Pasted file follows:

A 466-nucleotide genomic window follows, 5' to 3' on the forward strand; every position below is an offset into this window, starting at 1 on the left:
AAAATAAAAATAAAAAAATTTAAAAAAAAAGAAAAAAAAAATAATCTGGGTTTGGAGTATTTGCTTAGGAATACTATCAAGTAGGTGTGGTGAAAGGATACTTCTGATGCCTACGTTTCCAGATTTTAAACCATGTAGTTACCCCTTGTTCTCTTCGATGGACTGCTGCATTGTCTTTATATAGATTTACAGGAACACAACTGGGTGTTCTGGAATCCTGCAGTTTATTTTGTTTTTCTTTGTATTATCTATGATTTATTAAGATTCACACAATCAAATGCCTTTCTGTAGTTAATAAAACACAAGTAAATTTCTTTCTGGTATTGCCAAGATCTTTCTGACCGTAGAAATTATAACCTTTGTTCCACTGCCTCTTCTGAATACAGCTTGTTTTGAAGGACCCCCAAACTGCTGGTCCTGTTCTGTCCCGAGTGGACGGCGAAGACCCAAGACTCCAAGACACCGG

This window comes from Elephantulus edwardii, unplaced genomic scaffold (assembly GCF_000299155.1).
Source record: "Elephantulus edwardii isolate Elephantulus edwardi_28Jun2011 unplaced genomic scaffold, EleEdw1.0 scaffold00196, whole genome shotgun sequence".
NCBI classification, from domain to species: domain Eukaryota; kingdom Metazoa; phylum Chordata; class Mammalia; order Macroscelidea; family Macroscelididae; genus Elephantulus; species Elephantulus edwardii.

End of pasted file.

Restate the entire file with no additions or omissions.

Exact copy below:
A 466-nucleotide genomic window follows, 5' to 3' on the forward strand; every position below is an offset into this window, starting at 1 on the left:
AAAATAAAAATAAAAAAATTTAAAAAAAAAGAAAAAAAAAATAATCTGGGTTTGGAGTATTTGCTTAGGAATACTATCAAGTAGGTGTGGTGAAAGGATACTTCTGATGCCTACGTTTCCAGATTTTAAACCATGTAGTTACCCCTTGTTCTCTTCGATGGACTGCTGCATTGTCTTTATATAGATTTACAGGAACACAACTGGGTGTTCTGGAATCCTGCAGTTTATTTTGTTTTTCTTTGTATTATCTATGATTTATTAAGATTCACACAATCAAATGCCTTTCTGTAGTTAATAAAACACAAGTAAATTTCTTTCTGGTATTGCCAAGATCTTTCTGACCGTAGAAATTATAACCTTTGTTCCACTGCCTCTTCTGAATACAGCTTGTTTTGAAGGACCCCCAAACTGCTGGTCCTGTTCTGTCCCGAGTGGACGGCGAAGACCCAAGACTCCAAGACACCGG

This window comes from Elephantulus edwardii, unplaced genomic scaffold (assembly GCF_000299155.1).
Source record: "Elephantulus edwardii isolate Elephantulus edwardi_28Jun2011 unplaced genomic scaffold, EleEdw1.0 scaffold00196, whole genome shotgun sequence".
NCBI classification, from domain to species: domain Eukaryota; kingdom Metazoa; phylum Chordata; class Mammalia; order Macroscelidea; family Macroscelididae; genus Elephantulus; species Elephantulus edwardii.